Hand-tailored clothing has always been for the well-to-do: refined elitist fashion that fits like a glove but can cost an arm and a leg. Or at least it was, until word got out among savvy travelers about a tiny coastal town in the middle of Vietnam where hundreds of shops filled with fine fabrics and teams of skilled seamstresses lined the streets.
In Hoi An, a few hours south of Hue, even paupers (or in this case, budget travelers) can arm themselves with enough handmade stylish shoes and suits to pass as kings. Hoi An is worth a stop because the clothing discounts are deep and the textile temptations are many. Still, too many days in this tourist-ridden town can result in major headaches and a serious blow to an already tight budget. With these seven tips, travelers will avoid first-time tailoring mistakes, learn how to find the best shops for clothing and shoes, and leave with their wallets (and their sanity) intact, too.
Decide on a budget before you go
It’s easy to get caught up in the purchasing madness of custom tailoring—especially in Hoi An. It’s practically the only industry in this tiny town, and an opportunity to try or buy can be found on every corner. (And everywhere in between.) But handpicked items cut and sewn to personal specifications ring in at a price less than a t-shirt from Target, so adding just one more seems like the right thing to do. But one more can quickly turn to five or six. Fifteen dollars easily becomes $85. And while the blow to a budget is bad enough, the damage to a backpack can often be even tougher to handle. Tailor made suits aren’t the easiest things to pack, after all.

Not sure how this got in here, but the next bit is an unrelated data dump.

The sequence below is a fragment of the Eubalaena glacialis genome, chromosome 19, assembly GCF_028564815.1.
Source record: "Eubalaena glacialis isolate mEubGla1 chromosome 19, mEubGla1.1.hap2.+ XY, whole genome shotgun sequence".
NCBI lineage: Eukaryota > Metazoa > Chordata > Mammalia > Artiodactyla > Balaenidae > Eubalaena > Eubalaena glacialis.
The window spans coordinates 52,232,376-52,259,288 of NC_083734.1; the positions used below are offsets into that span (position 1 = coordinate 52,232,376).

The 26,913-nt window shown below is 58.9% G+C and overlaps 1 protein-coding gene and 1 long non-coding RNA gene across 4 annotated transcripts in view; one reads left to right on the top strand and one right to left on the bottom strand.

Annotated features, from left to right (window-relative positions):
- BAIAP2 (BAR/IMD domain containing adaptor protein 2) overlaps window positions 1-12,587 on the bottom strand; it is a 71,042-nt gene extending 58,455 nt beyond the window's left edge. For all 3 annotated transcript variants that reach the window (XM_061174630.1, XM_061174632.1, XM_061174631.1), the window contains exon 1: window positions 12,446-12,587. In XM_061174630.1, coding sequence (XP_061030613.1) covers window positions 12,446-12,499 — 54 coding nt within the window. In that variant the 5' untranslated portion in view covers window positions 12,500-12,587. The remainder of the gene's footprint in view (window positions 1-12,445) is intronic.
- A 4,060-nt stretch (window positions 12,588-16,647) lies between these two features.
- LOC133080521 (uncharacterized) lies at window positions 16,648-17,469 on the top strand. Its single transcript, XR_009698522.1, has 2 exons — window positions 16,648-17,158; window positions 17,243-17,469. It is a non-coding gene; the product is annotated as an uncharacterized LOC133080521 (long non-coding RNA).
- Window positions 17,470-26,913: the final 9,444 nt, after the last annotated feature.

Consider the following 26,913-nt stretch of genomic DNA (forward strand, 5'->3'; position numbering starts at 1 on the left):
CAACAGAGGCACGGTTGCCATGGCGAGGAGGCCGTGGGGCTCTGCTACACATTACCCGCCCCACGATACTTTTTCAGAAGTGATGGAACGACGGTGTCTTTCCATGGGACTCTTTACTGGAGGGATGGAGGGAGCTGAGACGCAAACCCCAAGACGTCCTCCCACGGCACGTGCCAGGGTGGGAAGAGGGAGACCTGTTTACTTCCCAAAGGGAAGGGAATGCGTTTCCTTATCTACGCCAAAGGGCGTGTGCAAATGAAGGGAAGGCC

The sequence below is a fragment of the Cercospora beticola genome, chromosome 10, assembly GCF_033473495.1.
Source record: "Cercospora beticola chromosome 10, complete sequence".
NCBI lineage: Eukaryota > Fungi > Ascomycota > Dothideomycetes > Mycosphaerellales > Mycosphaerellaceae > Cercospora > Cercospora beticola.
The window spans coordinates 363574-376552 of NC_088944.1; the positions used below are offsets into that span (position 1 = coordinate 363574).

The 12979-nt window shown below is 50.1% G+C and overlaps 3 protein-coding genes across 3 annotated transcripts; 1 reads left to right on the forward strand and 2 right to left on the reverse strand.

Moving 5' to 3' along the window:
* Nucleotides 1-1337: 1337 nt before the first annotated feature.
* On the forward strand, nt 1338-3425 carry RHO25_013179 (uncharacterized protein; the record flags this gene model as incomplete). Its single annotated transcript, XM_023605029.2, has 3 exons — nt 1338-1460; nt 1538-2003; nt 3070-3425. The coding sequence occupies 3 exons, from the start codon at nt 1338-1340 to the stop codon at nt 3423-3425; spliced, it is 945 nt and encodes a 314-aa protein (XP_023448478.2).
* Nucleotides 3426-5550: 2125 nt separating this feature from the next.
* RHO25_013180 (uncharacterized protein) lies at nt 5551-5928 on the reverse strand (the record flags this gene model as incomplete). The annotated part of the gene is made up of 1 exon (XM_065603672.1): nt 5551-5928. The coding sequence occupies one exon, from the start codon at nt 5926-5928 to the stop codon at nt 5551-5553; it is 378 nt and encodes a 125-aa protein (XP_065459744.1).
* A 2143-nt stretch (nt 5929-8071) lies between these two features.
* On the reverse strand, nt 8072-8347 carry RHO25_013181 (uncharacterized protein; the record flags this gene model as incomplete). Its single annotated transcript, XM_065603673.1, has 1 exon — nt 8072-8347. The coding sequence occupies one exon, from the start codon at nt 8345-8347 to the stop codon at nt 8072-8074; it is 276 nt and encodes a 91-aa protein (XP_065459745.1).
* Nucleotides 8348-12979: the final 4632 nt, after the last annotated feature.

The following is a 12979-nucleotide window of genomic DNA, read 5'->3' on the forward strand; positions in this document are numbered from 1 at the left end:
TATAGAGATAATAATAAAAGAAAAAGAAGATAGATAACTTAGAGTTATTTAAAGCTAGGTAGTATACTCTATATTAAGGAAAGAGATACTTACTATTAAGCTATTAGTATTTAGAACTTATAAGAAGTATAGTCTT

For this reason, it’s best to set limits. Know exactly how much cash can be parted with before heading out to the shops. It makes avoiding the impulse purchases, and the inevitable buyer’s remorse that follows, a whole lot easier.
Talk to the people
Hoi An has tailors the way Las Vegas has strip clubs or New York City has delis. And like delis and dance halls, some are definitely better than others. Talking to travelers who have already made purchases and had positive experiences is the absolute best way to know where to go—and where to avoid. In Hoi An, word of mouth is really the best form of advertising.
From my experience, one of the best and most reliable places for high-quality, hand-tailored suits is A Dong Silk (60-62-64 Tran Hung Dao St). While slightly more expensive than some of the lesser known shops on the main drag, its reputation and product quality are worth the extra dollars. They don’t offer much in the way of “fun” fabrics, which makes this an ideal place for a really well-made, beautiful and classic dress or business suit (as opposed to a funky number from the pages of a fashion magazine). A Dong’s tailors are skilled and they are more than happy to do multiple fittings to get the garment right. They have internet access and computers, which makes plugging in a thumb drive or dialing up images for copies a whole lot easier. They’ll also tell you if an item or style you’ve picked out is going to be a total miss.
Elegant Thanh Lich (66 Le Loi Street) is similar in quality to A Dong but at a fraction of the price. They’re great at making custom made shirts, suit jackets and pants, too. They have fewer fabrics to choose from than A Dong, but their turn around time is faster because they are a smaller shop and are off the beaten path.
Know what you want
Who would have thought that brides fly to Hoi An in search of their perfect dress, or men touch down looking for their one power suit? They travel the distance because in this tiny town, when it comes to fashion, anything is possible. Whether it’s a cocktail dress, a pair of slacks or some slouchy boots, these expert tailors and cobblers (because yes, they make shoes, too), can create almost anything.